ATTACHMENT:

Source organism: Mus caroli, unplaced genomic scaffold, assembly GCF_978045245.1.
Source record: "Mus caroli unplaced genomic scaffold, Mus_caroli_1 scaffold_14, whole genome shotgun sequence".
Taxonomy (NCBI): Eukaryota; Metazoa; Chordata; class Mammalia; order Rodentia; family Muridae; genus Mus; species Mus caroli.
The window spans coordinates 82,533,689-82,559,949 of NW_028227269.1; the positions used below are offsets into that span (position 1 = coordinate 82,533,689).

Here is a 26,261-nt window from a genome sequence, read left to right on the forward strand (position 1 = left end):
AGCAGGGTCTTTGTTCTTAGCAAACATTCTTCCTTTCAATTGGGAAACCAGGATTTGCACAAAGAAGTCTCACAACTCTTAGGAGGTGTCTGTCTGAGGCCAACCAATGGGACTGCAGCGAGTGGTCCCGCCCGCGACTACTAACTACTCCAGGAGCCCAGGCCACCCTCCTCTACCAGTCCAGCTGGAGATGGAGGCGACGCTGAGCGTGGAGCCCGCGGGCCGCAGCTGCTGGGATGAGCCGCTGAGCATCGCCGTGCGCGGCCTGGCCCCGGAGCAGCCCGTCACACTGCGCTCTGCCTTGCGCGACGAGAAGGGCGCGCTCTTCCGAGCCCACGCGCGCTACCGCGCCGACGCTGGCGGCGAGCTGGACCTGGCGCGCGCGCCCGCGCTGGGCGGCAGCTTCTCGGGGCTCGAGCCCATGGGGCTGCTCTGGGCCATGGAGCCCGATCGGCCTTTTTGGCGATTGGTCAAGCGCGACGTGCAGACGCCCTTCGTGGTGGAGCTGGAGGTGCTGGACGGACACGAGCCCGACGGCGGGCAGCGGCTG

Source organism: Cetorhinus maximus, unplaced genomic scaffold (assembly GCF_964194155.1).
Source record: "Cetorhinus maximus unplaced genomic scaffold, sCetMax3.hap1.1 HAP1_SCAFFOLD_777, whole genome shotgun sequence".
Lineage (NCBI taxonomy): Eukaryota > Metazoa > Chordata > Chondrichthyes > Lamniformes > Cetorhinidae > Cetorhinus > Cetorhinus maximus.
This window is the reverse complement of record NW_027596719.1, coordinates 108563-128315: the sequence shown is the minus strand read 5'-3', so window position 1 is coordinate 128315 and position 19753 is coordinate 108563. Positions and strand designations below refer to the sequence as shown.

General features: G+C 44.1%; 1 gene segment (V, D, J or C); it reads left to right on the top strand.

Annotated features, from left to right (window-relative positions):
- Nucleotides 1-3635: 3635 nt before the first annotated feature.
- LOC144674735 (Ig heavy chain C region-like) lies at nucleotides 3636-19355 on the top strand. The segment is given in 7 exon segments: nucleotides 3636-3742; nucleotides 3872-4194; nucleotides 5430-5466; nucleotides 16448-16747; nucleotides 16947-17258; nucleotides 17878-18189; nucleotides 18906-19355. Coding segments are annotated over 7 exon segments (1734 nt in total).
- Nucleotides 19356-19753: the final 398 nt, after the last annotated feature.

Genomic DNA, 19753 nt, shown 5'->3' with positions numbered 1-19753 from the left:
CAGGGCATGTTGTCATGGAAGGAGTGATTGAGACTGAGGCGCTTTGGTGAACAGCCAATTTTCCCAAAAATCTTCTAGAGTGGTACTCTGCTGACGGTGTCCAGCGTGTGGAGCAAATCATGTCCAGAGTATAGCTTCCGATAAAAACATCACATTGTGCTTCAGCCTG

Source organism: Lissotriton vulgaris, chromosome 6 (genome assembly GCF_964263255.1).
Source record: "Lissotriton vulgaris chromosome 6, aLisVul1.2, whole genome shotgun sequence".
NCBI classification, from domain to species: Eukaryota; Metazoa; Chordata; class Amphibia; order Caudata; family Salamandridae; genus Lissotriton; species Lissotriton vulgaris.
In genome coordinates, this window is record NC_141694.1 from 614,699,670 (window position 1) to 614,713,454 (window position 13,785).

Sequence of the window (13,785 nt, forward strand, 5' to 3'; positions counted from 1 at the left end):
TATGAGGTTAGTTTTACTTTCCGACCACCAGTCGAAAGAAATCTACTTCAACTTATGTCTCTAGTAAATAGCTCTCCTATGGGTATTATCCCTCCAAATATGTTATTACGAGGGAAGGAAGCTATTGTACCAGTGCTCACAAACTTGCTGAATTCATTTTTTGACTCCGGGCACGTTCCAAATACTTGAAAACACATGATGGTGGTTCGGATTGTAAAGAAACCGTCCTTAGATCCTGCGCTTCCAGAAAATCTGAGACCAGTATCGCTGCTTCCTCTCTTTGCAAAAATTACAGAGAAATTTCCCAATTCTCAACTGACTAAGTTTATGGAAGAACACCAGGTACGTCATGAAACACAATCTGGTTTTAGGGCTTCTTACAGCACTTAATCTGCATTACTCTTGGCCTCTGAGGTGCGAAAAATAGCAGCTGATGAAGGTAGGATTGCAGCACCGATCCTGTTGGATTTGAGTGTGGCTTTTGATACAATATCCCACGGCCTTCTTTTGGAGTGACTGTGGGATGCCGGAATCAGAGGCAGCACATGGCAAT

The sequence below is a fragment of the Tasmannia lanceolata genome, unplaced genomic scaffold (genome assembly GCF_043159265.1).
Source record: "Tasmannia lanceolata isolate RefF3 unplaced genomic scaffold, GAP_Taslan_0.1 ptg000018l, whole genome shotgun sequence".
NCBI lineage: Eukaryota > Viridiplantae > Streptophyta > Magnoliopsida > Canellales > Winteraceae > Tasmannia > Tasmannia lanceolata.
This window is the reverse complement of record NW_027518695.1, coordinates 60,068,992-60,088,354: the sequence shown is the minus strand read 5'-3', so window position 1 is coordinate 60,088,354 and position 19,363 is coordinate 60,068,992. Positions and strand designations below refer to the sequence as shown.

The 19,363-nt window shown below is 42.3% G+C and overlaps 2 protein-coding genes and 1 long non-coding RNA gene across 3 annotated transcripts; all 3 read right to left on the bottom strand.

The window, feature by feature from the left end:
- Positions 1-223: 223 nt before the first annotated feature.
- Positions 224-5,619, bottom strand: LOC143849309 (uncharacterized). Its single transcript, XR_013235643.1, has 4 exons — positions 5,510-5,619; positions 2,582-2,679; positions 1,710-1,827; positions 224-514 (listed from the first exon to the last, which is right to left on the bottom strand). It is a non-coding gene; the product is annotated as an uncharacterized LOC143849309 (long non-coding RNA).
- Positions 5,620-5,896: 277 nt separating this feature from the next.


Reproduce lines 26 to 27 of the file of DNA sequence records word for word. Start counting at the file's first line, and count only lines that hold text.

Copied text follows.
NCBI lineage: Eukaryota > Viridiplantae > Streptophyta > Magnoliopsida > Canellales > Winteraceae > Tasmannia > Tasmannia lanceolata.
This window is the reverse complement of record NW_027518695.1, coordinates 60,068,992-60,088,354: the sequence shown is the minus strand read 5'-3', so window position 1 is coordinate 60,088,354 and position 19,363 is coordinate 60,068,992. Positions and strand designations below refer to the sequence as shown.